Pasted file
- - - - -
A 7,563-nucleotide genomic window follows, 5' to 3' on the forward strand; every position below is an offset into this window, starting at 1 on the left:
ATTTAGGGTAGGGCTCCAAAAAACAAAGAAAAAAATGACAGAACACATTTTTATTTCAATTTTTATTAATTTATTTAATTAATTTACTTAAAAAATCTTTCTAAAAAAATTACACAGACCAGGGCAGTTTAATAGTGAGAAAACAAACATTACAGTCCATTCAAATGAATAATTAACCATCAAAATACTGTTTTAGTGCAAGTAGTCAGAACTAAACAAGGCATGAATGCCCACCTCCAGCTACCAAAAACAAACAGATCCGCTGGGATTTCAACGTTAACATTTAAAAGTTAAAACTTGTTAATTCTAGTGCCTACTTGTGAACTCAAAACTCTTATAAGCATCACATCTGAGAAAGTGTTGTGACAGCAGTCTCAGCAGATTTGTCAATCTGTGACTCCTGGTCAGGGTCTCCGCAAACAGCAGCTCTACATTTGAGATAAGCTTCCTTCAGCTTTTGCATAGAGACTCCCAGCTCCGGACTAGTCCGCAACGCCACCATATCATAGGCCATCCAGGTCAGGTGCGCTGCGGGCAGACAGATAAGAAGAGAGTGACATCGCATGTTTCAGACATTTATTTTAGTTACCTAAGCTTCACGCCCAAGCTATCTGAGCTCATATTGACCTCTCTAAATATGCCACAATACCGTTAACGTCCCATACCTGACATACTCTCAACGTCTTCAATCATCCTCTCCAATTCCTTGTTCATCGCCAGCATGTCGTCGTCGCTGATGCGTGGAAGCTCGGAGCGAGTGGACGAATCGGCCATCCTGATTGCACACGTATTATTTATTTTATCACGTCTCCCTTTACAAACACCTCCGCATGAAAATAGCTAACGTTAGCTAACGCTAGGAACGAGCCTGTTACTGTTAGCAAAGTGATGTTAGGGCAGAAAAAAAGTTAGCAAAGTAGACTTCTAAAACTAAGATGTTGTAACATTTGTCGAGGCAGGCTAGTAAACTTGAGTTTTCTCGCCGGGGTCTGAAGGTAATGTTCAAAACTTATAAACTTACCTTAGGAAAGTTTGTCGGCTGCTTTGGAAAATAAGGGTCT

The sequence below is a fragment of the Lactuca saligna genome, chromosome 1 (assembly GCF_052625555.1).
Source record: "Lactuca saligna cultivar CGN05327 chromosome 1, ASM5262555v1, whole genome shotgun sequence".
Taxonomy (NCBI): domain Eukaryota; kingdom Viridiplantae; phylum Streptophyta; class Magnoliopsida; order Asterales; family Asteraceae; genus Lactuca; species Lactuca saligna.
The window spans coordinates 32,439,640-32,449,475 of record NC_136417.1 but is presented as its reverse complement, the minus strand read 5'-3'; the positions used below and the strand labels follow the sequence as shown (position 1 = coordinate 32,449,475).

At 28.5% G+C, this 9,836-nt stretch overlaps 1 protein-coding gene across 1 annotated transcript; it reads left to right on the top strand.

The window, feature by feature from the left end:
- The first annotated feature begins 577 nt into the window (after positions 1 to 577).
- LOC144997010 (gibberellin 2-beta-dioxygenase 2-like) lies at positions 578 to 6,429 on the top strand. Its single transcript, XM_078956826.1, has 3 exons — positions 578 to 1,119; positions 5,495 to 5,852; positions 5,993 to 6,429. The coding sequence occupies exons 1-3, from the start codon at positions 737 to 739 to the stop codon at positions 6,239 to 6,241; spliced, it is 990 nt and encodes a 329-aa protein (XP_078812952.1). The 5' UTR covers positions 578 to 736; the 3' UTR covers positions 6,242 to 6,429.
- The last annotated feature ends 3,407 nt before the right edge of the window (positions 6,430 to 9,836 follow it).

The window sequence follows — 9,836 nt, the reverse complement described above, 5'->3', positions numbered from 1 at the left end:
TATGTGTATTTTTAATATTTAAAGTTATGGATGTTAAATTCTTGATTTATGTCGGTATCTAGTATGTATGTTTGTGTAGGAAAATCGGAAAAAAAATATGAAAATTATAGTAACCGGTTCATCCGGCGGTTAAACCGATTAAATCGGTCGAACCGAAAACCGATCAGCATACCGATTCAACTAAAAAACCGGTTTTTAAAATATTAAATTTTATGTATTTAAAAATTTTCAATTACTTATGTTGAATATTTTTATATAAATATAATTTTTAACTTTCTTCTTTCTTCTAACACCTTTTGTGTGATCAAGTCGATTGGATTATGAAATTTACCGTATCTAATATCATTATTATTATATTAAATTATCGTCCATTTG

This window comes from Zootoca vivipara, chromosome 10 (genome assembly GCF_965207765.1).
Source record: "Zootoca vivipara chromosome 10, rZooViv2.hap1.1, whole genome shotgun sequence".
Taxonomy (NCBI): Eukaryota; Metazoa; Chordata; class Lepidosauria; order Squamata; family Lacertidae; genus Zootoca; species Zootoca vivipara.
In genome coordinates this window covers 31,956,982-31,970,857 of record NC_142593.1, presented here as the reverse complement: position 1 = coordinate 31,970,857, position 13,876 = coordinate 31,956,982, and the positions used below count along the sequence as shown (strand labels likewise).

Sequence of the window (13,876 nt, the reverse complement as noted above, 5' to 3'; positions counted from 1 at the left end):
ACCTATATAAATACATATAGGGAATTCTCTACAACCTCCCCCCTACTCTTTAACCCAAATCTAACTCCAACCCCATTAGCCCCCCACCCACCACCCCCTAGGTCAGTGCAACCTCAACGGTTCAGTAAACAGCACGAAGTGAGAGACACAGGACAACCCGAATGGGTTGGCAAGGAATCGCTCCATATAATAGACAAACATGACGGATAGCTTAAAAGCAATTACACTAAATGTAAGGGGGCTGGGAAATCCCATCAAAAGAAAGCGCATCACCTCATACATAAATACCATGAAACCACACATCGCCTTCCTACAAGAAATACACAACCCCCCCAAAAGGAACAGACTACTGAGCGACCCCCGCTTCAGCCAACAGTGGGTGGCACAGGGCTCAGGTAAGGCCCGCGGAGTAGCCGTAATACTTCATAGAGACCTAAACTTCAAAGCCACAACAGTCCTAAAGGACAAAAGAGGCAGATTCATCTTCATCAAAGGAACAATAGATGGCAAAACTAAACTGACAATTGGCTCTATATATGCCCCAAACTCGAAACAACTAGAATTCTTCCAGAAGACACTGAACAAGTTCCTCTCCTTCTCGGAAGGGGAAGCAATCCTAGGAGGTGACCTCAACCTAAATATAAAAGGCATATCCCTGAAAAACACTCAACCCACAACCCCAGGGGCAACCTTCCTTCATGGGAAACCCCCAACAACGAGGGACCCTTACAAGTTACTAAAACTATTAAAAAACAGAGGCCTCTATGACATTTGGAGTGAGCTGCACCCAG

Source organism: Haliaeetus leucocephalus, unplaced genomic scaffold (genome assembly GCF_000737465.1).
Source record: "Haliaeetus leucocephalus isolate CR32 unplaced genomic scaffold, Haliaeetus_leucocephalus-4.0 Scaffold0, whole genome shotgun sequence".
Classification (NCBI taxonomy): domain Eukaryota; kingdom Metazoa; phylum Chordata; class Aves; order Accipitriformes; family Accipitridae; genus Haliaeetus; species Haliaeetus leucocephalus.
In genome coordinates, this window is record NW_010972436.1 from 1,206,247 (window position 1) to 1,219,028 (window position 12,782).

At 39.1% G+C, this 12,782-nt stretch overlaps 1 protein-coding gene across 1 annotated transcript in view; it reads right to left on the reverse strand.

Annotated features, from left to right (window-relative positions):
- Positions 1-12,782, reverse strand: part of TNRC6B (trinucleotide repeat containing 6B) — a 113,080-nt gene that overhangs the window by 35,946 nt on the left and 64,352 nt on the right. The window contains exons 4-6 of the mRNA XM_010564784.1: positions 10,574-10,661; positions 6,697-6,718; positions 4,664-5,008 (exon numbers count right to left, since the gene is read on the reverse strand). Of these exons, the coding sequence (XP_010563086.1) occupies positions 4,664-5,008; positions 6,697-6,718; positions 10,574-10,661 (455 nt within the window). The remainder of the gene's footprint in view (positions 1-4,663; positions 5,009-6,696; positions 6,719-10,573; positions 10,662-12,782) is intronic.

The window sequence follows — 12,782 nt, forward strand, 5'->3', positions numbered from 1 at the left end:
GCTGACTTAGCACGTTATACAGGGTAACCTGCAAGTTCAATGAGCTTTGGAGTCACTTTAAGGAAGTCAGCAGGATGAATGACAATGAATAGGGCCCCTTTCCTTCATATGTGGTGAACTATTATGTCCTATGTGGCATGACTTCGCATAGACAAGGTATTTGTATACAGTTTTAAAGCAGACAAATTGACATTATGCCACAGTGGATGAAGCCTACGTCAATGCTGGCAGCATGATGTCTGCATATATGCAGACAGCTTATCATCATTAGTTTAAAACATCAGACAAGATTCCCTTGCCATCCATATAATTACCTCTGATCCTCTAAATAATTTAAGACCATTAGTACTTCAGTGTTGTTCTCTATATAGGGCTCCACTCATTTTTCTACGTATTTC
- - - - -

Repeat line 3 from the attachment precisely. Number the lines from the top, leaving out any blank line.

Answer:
The sequence below is a fragment of the Lactuca saligna genome, chromosome 1 (assembly GCF_052625555.1).